(disclaimer: these are lousy photos, but the bird is just SO cool!)
I was parked along the edge of Bear Swamp Pool at Bombay Hook NWR, surveying the landscape, when I noticed movement in the reeds on the far edge of the pool. There, clinging to the reeds three feet off the ground, was a Least Bittern, foraging for his lunch. Amazingly, the Bittern traveled through the reeds by ‘walking’ from reed stalk to reed stalk, never actually touching the water.
Distinguishing this Bittern from the American Bittern turned out to be quite easy – these are SMALL birds, the smallest of the heron family, measuring 13 inches fully extended. By comparison the American Bittern measures 28 inches, and the Green Heron measures 18 inches. Combine the size and catch a glimpse of the buffy-colored breast and voila – a Least Bittern.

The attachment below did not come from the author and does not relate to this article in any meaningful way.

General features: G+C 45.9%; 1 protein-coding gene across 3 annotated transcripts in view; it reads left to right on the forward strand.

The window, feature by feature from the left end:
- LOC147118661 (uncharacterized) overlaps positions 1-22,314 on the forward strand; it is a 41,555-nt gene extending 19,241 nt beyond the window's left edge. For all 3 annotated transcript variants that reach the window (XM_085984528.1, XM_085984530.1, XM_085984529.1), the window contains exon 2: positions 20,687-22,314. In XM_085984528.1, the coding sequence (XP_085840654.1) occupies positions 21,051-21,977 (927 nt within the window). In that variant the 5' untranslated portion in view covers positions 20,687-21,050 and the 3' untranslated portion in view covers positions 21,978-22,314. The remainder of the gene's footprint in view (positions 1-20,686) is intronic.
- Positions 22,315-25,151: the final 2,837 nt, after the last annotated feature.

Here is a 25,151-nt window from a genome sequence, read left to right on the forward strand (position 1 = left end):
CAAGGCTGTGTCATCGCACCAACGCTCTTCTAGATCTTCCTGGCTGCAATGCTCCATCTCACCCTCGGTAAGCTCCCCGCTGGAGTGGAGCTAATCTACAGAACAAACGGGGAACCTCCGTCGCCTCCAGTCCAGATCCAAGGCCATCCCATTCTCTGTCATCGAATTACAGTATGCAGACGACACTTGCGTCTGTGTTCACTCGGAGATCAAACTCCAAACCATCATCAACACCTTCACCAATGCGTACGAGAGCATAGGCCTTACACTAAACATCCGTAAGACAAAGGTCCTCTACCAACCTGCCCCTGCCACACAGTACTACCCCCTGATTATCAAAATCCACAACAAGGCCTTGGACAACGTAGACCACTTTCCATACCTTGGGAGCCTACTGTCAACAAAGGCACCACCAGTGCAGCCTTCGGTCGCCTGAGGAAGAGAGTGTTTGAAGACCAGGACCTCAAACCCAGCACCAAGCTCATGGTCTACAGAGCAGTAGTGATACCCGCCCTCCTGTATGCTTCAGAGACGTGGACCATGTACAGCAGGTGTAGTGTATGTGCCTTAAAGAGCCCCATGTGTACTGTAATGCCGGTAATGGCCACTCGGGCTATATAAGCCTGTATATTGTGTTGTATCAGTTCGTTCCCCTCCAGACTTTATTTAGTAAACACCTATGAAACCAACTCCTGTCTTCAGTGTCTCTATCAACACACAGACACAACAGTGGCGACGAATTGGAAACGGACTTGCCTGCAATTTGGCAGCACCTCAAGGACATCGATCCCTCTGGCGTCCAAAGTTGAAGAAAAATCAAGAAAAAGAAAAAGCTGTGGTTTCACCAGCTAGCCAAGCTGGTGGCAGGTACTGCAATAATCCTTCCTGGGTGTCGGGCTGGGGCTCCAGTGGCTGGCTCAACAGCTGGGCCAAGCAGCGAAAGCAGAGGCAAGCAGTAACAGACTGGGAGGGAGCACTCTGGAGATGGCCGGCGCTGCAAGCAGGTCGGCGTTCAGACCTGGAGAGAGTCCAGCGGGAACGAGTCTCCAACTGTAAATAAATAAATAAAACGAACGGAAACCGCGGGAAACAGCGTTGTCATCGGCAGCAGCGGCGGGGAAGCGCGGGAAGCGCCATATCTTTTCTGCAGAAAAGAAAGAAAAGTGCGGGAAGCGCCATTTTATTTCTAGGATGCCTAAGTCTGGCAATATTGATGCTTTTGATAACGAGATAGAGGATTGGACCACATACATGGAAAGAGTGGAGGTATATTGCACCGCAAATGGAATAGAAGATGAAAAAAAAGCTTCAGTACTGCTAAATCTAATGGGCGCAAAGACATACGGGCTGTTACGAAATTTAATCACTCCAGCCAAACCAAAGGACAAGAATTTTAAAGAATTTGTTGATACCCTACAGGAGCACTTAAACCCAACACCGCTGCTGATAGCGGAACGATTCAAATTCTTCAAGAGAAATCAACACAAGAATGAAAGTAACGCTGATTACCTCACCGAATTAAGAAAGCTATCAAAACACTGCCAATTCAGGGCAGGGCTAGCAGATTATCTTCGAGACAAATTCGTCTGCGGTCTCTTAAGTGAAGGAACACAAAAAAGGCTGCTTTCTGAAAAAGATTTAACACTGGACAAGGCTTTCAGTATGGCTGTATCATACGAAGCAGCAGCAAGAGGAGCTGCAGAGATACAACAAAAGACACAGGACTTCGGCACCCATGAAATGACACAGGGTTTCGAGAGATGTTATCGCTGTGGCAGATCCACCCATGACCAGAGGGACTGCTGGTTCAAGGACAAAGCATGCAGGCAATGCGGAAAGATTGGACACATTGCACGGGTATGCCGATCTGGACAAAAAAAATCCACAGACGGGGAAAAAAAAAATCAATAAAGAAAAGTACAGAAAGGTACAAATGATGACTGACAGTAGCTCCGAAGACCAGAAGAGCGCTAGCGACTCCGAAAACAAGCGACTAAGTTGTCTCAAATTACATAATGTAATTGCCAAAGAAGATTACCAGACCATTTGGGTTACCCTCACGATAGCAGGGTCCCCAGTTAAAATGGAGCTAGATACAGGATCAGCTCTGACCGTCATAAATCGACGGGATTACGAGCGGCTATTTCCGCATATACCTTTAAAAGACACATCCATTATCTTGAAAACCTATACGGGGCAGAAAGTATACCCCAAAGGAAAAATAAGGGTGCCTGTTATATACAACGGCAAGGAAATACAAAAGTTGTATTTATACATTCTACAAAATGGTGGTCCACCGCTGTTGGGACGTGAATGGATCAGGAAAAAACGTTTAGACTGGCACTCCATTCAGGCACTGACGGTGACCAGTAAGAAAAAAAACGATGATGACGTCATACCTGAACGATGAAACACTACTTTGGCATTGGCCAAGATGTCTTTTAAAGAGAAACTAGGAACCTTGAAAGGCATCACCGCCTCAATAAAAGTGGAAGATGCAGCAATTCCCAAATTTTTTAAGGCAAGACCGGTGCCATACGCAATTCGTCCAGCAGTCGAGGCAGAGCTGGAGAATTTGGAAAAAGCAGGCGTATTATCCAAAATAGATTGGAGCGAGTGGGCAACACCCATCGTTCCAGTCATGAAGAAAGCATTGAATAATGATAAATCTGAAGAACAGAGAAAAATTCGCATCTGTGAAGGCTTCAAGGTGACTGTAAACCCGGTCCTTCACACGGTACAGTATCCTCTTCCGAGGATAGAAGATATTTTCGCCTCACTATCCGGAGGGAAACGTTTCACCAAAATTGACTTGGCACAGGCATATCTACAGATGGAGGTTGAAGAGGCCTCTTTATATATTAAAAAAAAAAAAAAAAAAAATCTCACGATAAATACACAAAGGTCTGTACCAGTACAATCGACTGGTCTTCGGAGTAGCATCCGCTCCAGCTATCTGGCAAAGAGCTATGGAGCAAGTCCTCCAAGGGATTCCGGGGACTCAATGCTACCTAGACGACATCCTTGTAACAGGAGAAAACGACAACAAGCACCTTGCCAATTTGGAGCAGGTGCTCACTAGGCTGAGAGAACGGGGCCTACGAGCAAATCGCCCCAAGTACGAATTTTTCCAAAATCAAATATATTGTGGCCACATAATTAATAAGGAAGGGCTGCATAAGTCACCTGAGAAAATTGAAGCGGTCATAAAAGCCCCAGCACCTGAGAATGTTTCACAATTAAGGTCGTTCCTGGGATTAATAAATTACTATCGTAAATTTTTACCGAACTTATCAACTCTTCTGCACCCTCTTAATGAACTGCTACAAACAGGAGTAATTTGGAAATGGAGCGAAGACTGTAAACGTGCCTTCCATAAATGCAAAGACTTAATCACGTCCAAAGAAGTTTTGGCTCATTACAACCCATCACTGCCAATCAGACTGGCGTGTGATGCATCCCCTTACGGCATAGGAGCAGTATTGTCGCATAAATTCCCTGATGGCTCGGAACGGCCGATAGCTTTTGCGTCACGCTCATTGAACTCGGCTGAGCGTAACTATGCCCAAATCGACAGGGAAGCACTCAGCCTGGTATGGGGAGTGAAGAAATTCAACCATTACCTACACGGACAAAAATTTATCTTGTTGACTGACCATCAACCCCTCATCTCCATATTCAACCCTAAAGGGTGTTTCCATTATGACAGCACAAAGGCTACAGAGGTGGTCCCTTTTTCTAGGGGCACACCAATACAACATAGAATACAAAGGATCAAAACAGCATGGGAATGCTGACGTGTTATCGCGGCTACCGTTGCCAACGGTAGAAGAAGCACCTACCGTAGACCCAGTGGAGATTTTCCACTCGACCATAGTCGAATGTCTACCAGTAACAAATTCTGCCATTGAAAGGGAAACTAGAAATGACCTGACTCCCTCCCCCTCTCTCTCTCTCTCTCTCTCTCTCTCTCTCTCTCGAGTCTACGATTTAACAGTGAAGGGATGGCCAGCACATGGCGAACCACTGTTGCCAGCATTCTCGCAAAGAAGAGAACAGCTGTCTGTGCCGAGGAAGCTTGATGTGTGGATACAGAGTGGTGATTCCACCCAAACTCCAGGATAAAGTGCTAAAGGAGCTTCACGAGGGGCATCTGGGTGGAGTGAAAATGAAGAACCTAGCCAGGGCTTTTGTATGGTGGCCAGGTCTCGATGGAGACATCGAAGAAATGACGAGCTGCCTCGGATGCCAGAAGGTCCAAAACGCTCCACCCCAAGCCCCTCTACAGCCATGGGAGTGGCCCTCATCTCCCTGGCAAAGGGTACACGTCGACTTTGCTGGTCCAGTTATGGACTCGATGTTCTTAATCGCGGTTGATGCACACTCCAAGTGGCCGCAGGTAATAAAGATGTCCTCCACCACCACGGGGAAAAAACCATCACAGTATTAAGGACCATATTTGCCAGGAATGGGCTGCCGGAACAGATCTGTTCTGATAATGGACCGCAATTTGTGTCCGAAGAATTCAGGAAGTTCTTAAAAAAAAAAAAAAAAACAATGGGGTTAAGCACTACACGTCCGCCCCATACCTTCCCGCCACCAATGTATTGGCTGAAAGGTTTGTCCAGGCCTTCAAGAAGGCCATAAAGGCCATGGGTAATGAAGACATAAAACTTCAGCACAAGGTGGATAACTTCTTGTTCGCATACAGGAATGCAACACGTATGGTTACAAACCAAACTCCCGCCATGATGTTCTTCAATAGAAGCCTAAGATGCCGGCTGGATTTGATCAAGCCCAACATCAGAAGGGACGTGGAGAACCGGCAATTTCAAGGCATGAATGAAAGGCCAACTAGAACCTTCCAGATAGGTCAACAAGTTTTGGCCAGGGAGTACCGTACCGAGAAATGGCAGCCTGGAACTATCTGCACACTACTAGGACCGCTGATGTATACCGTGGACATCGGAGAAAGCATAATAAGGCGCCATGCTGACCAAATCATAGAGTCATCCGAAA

However, finding the Least Bittern is quite the challenge. I’ve known that Least Bitterns breed and nest in the reeds around this pool for quite some time. Every time I go to Bombay Hook, I spend quite a bit of time surveying the reeds. But these are secretive, well-camouflaged birds who spook quite easily. They are known for their habit of freezing still, extending their neck fully, and letting their head sway slightly from side to side, mimicking the movement of the reeds in which they hide. Today, however, this Least Bittern was traveling among the reeds right at the edge of the pool, and was on the far side of the pool, allowing me to get these few, blurry photos before he took off to hide deeper in the reeds.